Summary: (Taken from GoodReads) Eden Newman must mate before her 18th birthday in six months or she’ll be left outside to die in a burning world. But who will pick up her mate-option when she’s cursed with white skin and a tragically low mate-rate of 15%? In a post-apocalyptic, totalitarian, underground world where class and beauty are defined by resistance to an overheated environment, Eden’s coloring brands her as a member of the lowest class, a weak and ugly Pearl. If only she can mate with a dark-skinned Coal from the ruling class, she’ll be safe. Just maybe one Coal sees the Real Eden and will be her salvation her co-worker Jamal has begun secretly dating her. But when Eden unwittingly compromises her father’s secret biological experiment, she finds herself in the eye of a storm and thrown into the last area of rainforest, a strange and dangerous land. Eden must fight to save her father, who may be humanity’s last hope, while standing up to a powerful beast-man she believes is her enemy, despite her overwhelming attraction. Eden must change to survive but only if she can redefine her ideas of beauty and of love, along with a little help from her “adopted aunt” Emily Dickinson.
Thoughts: I was cautious about this book from the beginning, since it stood a high chance of having a strong dose of racefail, given that the premise of the novel is that the ruling class consists entire of dark-skinned people, and now caucasians are treated with disdain and have no rights. Tie that in with the series title, “Save the Pearls” (Pearls being the derogatory term for white-skinned folk), there was every chance that this could turn into a sod story about how poorly whites are treated and how unfair it was that poor whitey gets such a raw deal in life.
As it was, I didn’t have so much of a problem with that, but only because it was overshadowed by so many other problems. The plot itself was, on the surface, fairly interesting. Earth is no longer protected by the ozone layer, the population and life expectancy has dwindled, and scientists are secretly working on a plan to fiddle with the human genome in order to combine attributed from sun-resistant animal species in order to increase humanity’s chance for survival. As an antagonist, we get the Federation of Free People, a group who seem to have the destruction of all Pearls as their main agenda. The government keeps the population complacent with carefully-delivered information and doses of emotion-changing drugs and nutritional pills.
But there are a lot of problems that got in the way of me enjoying that plot. For starters, it’s established right at the beginning that mineral-related terms to reference different ethnicities is a racist thing, and thus we’re expected to see it as bad. But everybody uses them. Not just when they’re angry or attempting to be insulting. hey use them all the time. Casually. In reference to each other, and to themselves. They’re all but sanctioned code-names. But when Eden gets annoyed and calls someone a Coal, everyone acts as though she just dropped a nuclear n-bomb in the office.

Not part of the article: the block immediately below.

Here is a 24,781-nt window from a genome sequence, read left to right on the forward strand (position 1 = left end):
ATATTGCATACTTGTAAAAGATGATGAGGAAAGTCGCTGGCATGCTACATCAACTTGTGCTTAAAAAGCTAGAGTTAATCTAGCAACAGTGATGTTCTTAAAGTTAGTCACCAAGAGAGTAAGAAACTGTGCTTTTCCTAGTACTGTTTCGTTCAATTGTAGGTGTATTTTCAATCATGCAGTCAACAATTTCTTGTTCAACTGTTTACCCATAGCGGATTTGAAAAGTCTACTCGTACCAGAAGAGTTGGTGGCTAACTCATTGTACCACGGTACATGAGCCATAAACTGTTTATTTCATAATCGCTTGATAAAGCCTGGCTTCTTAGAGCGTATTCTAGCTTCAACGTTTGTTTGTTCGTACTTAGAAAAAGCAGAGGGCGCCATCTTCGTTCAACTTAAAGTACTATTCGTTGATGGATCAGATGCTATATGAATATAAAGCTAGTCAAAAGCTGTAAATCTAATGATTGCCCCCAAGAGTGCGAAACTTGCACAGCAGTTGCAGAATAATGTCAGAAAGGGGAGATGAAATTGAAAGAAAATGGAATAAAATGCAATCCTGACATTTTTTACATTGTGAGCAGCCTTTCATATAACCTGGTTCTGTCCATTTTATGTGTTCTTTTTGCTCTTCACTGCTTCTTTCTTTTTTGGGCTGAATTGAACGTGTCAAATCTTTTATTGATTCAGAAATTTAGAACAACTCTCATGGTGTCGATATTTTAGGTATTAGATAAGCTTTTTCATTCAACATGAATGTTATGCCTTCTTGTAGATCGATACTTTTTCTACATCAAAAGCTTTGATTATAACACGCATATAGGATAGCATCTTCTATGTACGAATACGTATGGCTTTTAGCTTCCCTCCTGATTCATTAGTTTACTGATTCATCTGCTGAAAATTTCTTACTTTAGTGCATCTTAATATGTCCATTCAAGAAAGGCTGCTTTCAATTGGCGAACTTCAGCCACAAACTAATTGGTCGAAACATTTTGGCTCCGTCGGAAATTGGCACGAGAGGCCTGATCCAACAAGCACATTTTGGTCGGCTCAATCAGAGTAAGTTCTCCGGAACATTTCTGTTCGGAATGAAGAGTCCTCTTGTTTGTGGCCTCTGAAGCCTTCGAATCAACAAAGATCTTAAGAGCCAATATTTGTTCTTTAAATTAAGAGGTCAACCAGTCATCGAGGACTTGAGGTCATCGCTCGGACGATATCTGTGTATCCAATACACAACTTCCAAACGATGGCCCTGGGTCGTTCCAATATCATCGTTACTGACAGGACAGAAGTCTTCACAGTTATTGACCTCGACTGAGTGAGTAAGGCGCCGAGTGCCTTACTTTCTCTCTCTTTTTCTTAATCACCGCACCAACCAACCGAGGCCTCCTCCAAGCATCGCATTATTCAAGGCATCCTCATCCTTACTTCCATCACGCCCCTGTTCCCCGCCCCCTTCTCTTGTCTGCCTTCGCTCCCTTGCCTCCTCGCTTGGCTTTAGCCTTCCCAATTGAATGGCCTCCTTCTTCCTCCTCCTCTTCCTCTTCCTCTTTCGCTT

The author also has a habit of throwing in scientific names for plants and animals. This would have been fine had the book been written in first-person, from Eden’s perspective, since she’s deeply involved in the scientific world, but it came across more as the author trying to show off that they know scientific terms. They weren’t appropriate to the plot, and appeared with such freqency that it got downright annoying.
There is a huge logical flaw in the government’s plan to keep humanity on top of things, too. Females are required to breed by 18, males by age 24, and if they don’t, the government cuts off all supplies of food and water to them. Eden is 6 months shy of her 18th birthday, and is paid a visit by a government representative to remind her that if she doesn’t breed soon and contribute to the continuation of the decimated human race, her supplies will soon end. But couples may only have one child. Essentially halving the population with each generation. This doesn’t increase humanity on the whole, but decreases it. Food and water supplies are limited, and this may be a good reason for the limitations on offspring, but that still doesn’t mean that one child per couple is a viable way to keep the population even stable.
Then there’s Eden herself. She was a whiny self-involved brat quite often, who seemed to engage others in emotional circular arguments that served little point. her reactions to Bramford were particularly annoying, and they amounted to frequent renditions of, “Ugh, I hate this guy so much, he’s so arrogant and annoying and so dark and sexy and I keep getting turned on when he looks at me but I hate that jerk so much.” Repeat ad nauseum. It drove me nuts, and was profoundly frustrating and boring.
This was one of those rare books where I couldn’t wait to reach the end, not because I was compelled to keep reading but because I couldn’t wait to stop reading it so that I could move on to something potentially better. I can’t recommend this book. Other people seem to have enjoyed it quite a bit, but I found it too flawed, too unrelatable, and too boring to be worth passing along to somebody else.
(Received for review from the publisher via NetGalley.)